UN Climate Report: Code Red for Humanity
Code Red for Humanity. Wildfires in Bodrum, Turkey in July 2021
Guest post written by Harriet Shugarman of ClimateMama
On August 9th, 2021, The United Nations Intergovernmental Panel on Climate Change (IPCC) released its 6th Assessment Working Group 1 Report, The Physical Science Basis. The IPCC was established in 1988 to report to governments on the climate change emergency. To those of us that read it, this report felt and sounded like one of the final nails being hammered into the coffin of humanity. And yet, we have known what it would say for a long time. Sadly, we know that for many of our friends, family, and neighbors, this report is not even on their “radar” and many governments of the world do not even seem up in arms nor ready to take immediate action.
This must change.
More than 200 scientists, who reviewed more than 14,000 papers to arrive at their agreed-upon conclusions, prepared this IPCC report. The information is scientifically solid, proven, and accepted by the world community. This is part one of the IPCC’s 6th report to governments. The complete report will be released in September 2022 and will be comprised of 3 working group reports (of which this is one), three special reports, and a synthesized document.
What we already knew and what scientists have been telling us for decades is:
- The climate crisis is real
- It’s really bad
- We are causing it to happen
- It’s getting worse
- BUT there are things we can do to slow it down.
The August 9th report confirms the 5 points above and makes strong and direct statements about the state of the climate emergency. We can summarize the three main takeaways as follows:
- It is unequivocal that human influence has warmed the atmosphere, ocean, and land.
Widespread and rapid changes in the atmosphere, ocean, cryosphere, and biosphere have occurred because of human influence.
- Human-induced climate change is already affecting many weather and climate extremes in every region globally and will continue to do so, regardless of what we do, through mid-century. Many of the changes we have put in place are irreversible.
- Limiting global warming to a place where it would level off and begin to get better is possible. However, this will require strong, rapid, sustained, and immediate reductions of CO2, with net-zero C02 emissions the required goal. We need to reduce Methane emissions immediately, as well as all other human-created greenhouse gases.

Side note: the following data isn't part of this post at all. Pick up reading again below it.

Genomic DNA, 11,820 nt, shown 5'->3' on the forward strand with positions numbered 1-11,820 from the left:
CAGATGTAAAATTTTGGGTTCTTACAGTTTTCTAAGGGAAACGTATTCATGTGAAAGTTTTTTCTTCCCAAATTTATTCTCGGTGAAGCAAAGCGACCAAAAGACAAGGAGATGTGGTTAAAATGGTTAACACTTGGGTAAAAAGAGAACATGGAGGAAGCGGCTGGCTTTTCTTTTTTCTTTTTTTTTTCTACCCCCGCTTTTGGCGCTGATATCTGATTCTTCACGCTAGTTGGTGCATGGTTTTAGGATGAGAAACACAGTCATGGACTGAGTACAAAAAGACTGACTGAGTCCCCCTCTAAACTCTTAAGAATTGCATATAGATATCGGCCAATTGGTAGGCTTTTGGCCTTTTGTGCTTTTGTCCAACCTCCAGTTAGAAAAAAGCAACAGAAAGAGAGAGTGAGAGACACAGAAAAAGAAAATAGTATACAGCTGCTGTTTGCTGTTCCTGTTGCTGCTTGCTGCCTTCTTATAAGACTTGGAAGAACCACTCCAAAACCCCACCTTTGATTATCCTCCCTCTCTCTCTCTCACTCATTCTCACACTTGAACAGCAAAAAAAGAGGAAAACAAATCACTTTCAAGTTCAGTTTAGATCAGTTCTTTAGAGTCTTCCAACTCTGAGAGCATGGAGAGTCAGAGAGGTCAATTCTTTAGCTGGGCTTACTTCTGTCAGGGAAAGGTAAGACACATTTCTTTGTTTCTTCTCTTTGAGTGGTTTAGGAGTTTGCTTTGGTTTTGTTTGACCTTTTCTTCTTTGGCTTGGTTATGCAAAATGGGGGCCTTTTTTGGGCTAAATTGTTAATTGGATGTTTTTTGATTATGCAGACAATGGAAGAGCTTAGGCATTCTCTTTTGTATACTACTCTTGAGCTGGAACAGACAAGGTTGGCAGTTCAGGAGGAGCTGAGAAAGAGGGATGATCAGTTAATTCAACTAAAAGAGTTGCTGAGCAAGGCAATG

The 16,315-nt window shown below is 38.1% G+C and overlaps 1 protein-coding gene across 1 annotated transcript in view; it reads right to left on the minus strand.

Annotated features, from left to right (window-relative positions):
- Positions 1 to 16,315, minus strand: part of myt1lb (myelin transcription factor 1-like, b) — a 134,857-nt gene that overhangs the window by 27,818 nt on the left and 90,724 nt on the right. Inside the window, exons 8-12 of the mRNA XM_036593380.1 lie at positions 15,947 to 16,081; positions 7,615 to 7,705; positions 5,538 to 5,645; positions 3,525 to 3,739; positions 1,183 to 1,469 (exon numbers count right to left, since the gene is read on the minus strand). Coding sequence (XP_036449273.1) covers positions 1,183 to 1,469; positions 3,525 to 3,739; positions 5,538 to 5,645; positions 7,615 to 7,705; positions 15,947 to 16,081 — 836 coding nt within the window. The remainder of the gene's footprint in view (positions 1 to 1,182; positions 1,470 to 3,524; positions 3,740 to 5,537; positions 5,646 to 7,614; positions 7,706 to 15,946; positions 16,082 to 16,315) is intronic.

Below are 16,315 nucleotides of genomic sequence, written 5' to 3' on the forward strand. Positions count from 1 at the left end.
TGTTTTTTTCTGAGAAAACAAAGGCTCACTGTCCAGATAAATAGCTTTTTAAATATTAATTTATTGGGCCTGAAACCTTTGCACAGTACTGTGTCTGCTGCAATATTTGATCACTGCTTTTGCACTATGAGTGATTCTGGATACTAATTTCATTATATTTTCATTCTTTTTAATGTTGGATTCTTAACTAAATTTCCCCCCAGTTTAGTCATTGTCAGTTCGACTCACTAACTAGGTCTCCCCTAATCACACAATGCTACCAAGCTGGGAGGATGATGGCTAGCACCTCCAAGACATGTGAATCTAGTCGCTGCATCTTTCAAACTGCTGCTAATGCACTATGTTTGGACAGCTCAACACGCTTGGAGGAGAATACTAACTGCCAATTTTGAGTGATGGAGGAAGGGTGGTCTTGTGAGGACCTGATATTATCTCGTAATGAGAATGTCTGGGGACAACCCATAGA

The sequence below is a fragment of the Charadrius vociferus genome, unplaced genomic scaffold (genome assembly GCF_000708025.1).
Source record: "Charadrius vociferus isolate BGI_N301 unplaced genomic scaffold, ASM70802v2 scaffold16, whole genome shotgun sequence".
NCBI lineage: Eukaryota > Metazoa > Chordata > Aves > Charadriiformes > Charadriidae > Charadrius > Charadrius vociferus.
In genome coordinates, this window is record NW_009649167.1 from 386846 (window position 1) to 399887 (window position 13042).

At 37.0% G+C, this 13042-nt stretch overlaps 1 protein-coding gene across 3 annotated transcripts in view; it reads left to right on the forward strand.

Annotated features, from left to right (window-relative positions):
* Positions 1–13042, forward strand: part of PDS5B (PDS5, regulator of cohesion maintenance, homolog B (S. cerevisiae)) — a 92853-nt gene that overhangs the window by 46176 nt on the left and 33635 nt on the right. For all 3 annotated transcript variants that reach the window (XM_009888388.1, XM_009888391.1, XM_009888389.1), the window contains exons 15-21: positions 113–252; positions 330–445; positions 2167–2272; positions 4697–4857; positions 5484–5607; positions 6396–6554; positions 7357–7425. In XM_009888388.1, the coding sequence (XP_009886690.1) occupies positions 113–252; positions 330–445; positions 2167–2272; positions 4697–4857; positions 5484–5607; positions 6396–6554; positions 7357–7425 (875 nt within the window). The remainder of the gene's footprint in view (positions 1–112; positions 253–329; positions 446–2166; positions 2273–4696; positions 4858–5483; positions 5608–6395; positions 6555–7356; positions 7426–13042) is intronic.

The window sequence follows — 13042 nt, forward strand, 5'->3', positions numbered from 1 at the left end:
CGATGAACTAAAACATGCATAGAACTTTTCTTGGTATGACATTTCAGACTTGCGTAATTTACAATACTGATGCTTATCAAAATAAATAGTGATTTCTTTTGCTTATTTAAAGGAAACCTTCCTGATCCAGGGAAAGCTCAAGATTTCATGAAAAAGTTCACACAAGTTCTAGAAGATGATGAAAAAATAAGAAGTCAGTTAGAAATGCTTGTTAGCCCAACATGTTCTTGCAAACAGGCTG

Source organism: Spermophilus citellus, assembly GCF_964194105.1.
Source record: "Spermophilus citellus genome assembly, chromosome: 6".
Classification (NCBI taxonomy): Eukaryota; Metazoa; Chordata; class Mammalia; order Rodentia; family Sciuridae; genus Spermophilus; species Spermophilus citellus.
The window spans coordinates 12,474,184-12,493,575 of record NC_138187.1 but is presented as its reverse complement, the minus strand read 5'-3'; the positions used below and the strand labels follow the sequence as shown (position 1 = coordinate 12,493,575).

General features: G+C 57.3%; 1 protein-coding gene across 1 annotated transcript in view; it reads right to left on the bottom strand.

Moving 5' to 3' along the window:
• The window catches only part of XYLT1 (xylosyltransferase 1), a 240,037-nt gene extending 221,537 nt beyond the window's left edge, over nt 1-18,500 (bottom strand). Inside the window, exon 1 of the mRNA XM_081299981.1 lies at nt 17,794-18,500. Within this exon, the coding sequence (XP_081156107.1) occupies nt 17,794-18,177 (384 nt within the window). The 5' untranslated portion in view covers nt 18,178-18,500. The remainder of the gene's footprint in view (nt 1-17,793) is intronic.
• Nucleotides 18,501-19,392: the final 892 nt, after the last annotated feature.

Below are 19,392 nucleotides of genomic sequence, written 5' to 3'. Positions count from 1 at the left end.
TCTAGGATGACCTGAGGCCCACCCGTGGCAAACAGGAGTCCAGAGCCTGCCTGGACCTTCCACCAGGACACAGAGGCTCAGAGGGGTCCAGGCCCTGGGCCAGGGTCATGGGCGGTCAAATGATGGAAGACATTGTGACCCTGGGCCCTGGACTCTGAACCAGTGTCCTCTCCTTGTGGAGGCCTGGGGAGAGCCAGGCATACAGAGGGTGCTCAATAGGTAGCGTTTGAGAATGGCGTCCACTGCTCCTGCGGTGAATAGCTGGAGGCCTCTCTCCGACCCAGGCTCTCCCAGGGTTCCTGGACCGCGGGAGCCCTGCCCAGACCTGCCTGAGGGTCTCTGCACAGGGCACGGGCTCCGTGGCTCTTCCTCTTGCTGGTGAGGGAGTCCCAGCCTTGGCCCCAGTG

The report also, for the first time, offers five scenarios for future global warming. Depending on how decisively the world addresses the climate crisis, the outlook for humanity will likely be extreme and harsh. However, if we take the most aggressive action in reducing emissions, the report outlines a scenario where emissions level off by mid-century and then begin to bereduced, giving us a small but real window of hope. The report also looks at impacts on specific areas and specific countries.
Where does this leave us? If increasing climate chaos is “baked” in to the system, what can we do and why should we even try?
First, we must do everything we can so that the future will be less grim, less chaotic, and more hopeful for our children and their children. This won’t happen by itself. It will take all of us. The world community is meeting in Glasgow, Scotland, in November 2021. This United Nations COP26 (Conference of the Parties) will discuss the current report and review government reports on what countries are already doing to address the climate crisis, based on what was agreed to at the Paris Climate Conference (COP21) in 2015. This recent report tells us directly that incremental change will not work. Everyone has a role to play.
As moms, we can help our children understand the gravity of the situation at hand but remind them of the following:
We are alive at a critical juncture in human history. Those of us alive today have a unique opportunity to shape the lives of future generations and help create a world that is livable and sustainable.
Everything we do must be done through the lens of the climate emergency. We must use our passions, our voices, and our actions to do what we can and to demand that those who can “go big” do so. Elected officials at every level of government, government departments, big corporations, organizations of all kinds must focus on creating climate solutions and resiliency. The time for talking is well past. The time for action must be now.
Harriet Shugarman is an economist, professor, writer and activist. Her recent book, “How to Talk to Your Kids About Climate Change, Turning Angst into Action” was released in 2020.